Updated on 09.17.14

The Short and Long Term Choices

Trent Hamm

Short Term Parking.  Photo by whatleydude.For many people, junk food is a serious temptation. It helps them feel a sense of comfort. It provides a quick burst of flavor. It helps them de-stress. It provides an energy boost at an opportune moment. In the short term, it’s a big gain.

In the long term, though, it’s a different story. It causes weight gain and other health problems. It can cause a negative body image and make people feel worse about themselves. Those effects cause an overall negative emotional sense, so they turn to the things that comfort them.

Many things in modern life follow that same structure: they’re nice in the short term, but incredibly painful in the long term. Credit card debt – you get what you want in the short term, but you wind up paying a ton of debt over the long term. Diapers – we use the convenient disposables for now, but later we lament filling up landfills with things that will take many, many years to biodegrade. A home mortgage – you get to move into a home, but you make huge interest payments for many years.

Again and again, humans choose to value the short term over the long term. We do it with countless daily actions each day, from the food we eat to the activities we choose to fill our time with. Our focus is on the now, not on the five years from now.

This is natural, though. Throughout the course of human history, humans have spent most of their time living a true hand-to-mouth existence. Our hunter-gatherer ancestors constantly benefitted by keeping their eyes on the immediate prize – the food in their stomach today and this winter, nothing else. Agriculture took many, many millennia to take off, and it’s easy to see why – you have to see some real success at agriculture to see it beating the benefits of picking a bunch of wild berries.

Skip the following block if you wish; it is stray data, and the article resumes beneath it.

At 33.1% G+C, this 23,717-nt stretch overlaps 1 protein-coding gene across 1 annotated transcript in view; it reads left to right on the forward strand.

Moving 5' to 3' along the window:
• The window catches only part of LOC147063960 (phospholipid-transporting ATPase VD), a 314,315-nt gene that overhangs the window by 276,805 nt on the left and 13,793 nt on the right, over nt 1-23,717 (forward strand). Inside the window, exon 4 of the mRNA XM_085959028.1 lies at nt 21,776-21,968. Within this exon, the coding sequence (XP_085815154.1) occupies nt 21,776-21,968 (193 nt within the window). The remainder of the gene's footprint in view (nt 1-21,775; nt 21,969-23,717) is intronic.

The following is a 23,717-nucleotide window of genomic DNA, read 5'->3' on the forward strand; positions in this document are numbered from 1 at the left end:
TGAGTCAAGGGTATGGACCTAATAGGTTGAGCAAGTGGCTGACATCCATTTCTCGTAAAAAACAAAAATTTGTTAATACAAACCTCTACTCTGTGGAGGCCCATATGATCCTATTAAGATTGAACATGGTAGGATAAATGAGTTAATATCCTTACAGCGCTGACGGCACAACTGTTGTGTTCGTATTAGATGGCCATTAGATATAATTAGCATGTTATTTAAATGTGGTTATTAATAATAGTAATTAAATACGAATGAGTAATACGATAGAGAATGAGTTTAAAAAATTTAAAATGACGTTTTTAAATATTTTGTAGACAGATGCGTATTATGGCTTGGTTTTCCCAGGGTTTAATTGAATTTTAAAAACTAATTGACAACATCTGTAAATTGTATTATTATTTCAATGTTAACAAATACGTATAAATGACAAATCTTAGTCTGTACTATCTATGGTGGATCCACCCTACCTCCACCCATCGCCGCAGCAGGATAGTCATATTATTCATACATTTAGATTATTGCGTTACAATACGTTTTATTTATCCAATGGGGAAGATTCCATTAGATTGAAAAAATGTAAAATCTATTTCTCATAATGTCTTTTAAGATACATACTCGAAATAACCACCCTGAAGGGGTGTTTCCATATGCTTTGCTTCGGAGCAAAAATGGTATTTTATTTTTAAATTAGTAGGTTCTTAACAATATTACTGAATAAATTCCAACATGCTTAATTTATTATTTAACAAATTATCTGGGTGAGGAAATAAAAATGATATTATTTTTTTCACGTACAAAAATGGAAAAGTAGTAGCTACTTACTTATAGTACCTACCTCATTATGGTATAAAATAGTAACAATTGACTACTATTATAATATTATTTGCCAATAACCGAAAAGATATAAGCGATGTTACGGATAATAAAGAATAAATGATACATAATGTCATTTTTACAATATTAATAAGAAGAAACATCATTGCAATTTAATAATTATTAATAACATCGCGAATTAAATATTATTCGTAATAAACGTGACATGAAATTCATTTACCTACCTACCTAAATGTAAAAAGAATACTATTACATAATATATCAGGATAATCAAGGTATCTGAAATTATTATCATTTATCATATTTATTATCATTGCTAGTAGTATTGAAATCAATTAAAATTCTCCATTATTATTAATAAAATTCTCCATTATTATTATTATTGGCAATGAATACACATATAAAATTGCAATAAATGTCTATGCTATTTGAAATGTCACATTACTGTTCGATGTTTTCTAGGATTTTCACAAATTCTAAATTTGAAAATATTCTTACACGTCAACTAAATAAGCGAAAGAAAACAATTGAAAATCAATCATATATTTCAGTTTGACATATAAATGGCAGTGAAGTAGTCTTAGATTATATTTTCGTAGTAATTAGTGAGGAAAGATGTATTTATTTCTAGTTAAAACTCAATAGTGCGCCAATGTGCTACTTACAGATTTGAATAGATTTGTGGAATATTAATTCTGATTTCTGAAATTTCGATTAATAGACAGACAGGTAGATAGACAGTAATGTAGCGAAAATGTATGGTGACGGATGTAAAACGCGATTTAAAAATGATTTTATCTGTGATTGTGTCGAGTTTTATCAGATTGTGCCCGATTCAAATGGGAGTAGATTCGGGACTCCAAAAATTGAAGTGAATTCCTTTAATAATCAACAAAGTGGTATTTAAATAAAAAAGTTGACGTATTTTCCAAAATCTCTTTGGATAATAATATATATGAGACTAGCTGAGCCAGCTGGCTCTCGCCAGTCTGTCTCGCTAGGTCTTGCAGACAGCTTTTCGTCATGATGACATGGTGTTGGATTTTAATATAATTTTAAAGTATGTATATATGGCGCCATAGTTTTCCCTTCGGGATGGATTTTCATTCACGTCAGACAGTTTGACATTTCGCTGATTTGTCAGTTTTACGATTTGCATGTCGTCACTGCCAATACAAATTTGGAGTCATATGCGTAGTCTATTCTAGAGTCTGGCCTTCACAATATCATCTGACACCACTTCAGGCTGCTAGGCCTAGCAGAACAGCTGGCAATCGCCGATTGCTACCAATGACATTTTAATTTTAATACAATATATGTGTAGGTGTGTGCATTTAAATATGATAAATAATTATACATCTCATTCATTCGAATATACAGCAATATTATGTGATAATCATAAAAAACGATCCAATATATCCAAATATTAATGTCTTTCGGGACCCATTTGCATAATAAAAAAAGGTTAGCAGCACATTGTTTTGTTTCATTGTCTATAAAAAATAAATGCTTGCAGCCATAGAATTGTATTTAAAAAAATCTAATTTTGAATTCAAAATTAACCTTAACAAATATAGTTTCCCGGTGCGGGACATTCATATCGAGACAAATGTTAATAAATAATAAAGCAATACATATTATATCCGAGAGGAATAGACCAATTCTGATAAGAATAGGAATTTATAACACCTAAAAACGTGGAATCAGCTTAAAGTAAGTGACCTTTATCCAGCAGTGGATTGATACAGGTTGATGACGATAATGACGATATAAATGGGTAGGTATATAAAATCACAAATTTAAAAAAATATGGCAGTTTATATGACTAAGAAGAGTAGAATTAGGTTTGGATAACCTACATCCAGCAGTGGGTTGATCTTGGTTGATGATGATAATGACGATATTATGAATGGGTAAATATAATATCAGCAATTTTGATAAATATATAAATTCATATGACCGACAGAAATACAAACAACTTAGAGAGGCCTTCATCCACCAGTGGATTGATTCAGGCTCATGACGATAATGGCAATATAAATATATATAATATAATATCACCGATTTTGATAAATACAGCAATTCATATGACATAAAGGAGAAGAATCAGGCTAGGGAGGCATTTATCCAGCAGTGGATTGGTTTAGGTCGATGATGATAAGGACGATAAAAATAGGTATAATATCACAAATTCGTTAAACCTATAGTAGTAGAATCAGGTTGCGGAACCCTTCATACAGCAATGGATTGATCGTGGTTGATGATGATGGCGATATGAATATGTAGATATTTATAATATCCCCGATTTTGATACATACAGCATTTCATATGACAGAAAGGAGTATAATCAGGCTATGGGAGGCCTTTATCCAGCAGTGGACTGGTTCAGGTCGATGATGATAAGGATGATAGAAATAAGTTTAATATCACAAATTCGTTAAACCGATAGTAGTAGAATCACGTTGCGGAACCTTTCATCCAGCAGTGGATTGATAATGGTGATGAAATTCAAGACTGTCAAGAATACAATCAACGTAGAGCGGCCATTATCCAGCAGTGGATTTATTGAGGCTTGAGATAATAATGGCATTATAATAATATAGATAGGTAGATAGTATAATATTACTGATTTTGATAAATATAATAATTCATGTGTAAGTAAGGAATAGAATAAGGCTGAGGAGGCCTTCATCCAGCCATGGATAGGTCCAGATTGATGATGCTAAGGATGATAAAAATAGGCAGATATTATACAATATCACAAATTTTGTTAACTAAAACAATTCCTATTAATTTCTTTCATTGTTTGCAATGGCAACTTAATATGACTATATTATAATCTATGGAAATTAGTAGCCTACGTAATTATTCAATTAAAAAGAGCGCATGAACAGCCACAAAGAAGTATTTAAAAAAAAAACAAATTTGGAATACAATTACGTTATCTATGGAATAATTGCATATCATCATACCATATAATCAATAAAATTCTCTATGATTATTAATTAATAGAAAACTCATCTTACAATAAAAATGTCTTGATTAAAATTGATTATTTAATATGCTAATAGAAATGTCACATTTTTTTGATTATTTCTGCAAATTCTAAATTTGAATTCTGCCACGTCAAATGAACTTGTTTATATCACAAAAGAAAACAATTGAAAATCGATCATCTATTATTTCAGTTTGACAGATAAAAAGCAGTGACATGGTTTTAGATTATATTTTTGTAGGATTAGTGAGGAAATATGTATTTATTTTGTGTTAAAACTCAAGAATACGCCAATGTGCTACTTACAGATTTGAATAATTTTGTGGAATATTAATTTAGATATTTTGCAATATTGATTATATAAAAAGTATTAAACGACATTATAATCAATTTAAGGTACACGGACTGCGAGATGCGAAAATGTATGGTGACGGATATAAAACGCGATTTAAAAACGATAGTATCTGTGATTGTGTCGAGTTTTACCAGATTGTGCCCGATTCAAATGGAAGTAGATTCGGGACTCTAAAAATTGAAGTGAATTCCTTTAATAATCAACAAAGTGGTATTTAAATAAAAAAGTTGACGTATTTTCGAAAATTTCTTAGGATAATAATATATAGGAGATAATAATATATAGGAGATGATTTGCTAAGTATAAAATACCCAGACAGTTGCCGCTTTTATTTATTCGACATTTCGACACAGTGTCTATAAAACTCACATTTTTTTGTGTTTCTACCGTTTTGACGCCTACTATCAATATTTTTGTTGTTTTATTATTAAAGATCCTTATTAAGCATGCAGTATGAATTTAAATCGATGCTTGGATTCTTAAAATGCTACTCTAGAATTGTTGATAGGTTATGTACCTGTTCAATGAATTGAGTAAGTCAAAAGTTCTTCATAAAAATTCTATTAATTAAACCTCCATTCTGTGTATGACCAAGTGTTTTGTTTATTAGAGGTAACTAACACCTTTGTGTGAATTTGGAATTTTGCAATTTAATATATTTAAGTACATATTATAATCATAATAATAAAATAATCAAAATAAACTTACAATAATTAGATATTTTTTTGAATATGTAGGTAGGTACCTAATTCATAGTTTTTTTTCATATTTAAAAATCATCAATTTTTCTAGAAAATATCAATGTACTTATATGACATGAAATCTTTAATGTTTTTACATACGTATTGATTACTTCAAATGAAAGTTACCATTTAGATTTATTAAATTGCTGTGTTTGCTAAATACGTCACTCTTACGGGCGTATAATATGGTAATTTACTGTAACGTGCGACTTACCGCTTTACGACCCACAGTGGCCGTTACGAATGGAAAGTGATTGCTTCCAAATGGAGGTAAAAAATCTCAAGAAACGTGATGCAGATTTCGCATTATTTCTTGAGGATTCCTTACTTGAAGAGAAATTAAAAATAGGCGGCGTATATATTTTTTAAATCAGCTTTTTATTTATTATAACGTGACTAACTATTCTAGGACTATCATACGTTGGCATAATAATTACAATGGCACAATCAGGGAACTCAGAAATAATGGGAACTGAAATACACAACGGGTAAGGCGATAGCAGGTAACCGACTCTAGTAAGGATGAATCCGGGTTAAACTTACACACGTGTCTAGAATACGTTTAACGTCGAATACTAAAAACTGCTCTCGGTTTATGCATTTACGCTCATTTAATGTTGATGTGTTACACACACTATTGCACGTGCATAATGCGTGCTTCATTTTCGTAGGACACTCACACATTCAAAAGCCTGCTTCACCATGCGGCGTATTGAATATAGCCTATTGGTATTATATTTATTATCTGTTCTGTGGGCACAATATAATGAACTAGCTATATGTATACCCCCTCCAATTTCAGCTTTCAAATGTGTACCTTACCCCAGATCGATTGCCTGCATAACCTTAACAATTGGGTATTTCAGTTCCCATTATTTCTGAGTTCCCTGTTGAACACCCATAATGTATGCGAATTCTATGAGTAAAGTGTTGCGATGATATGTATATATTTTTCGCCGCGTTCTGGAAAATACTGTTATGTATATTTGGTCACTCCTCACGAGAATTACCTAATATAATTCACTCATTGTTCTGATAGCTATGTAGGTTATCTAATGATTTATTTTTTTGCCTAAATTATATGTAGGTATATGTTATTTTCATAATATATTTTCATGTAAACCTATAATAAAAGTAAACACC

Today, though, we live in a different world. Food will be available tomorrow, but many of us still behave as though it might not be. There are thousands of apartments and rentals in most areas, but we buy a home because it fits our needs better – but our biggest “need” is simply a false sense of stability.

I do this myself all the time.

My focus is always on the short term with The Simple Dollar. I obsess mostly over the posts for the next week or so, without often worrying about anything beyond that. On the occasions when I do focus on the long term (like writing books, writing and preparing downloadables, working on projects with other bloggers, and so on), I usually find that over a longer period, I’m glad I did it.

I often try to put off meals that take a long time to prepare because, in the short term, I don’t want to make that time investment. Over the long haul, though, the great meals I enjoy and remember are often the ones I spend a long time on – the pasta made from scratch, the coq au vin cooked slowly and carefully, and so on.

Some days, I do not want to go exercise at all. It seems like a short term gain to just relax and kick back. I could read a book, after all, instead of going out there, getting out of breath, getting all sweaty, and having my legs feel like lead. If I don’t do it regularly, though, my daily life goes down in quality. I have less energy. I have less motivation to do … well, anything. I gain weight and my body image goes downhill, as does my appearance to others.

Sometimes I’m tempted to go the easy route when with my kids. Why don’t we just play in the backyard instead of loading up and going to a state park? It’s rainy – let’s just watch a movie instead of getting out all of the art supplies. In five years, though, what will have built a stronger bond with my kids? Time spent doing something adventurous and creative with their father, or time spent sitting on the couch or playing on the backyard slide?

In each case, the simple choice in the short term is far from the most enjoyable choice in the long term. However, the pain in the long term from the “easy” choice is far, far worse than the short term disadvantage.

Here’s an interesting exercise to highlight how much the phenomenon impacts your life. Spend a day thinking about what this activity will be worth to you in five years. If you eat that junk food, will the impact on you be positive or negative five years down the road? What about if you eat spinach instead? What will be the impact on you if you buy that DVD five years down the road? What if you put that cash towards your debt instead?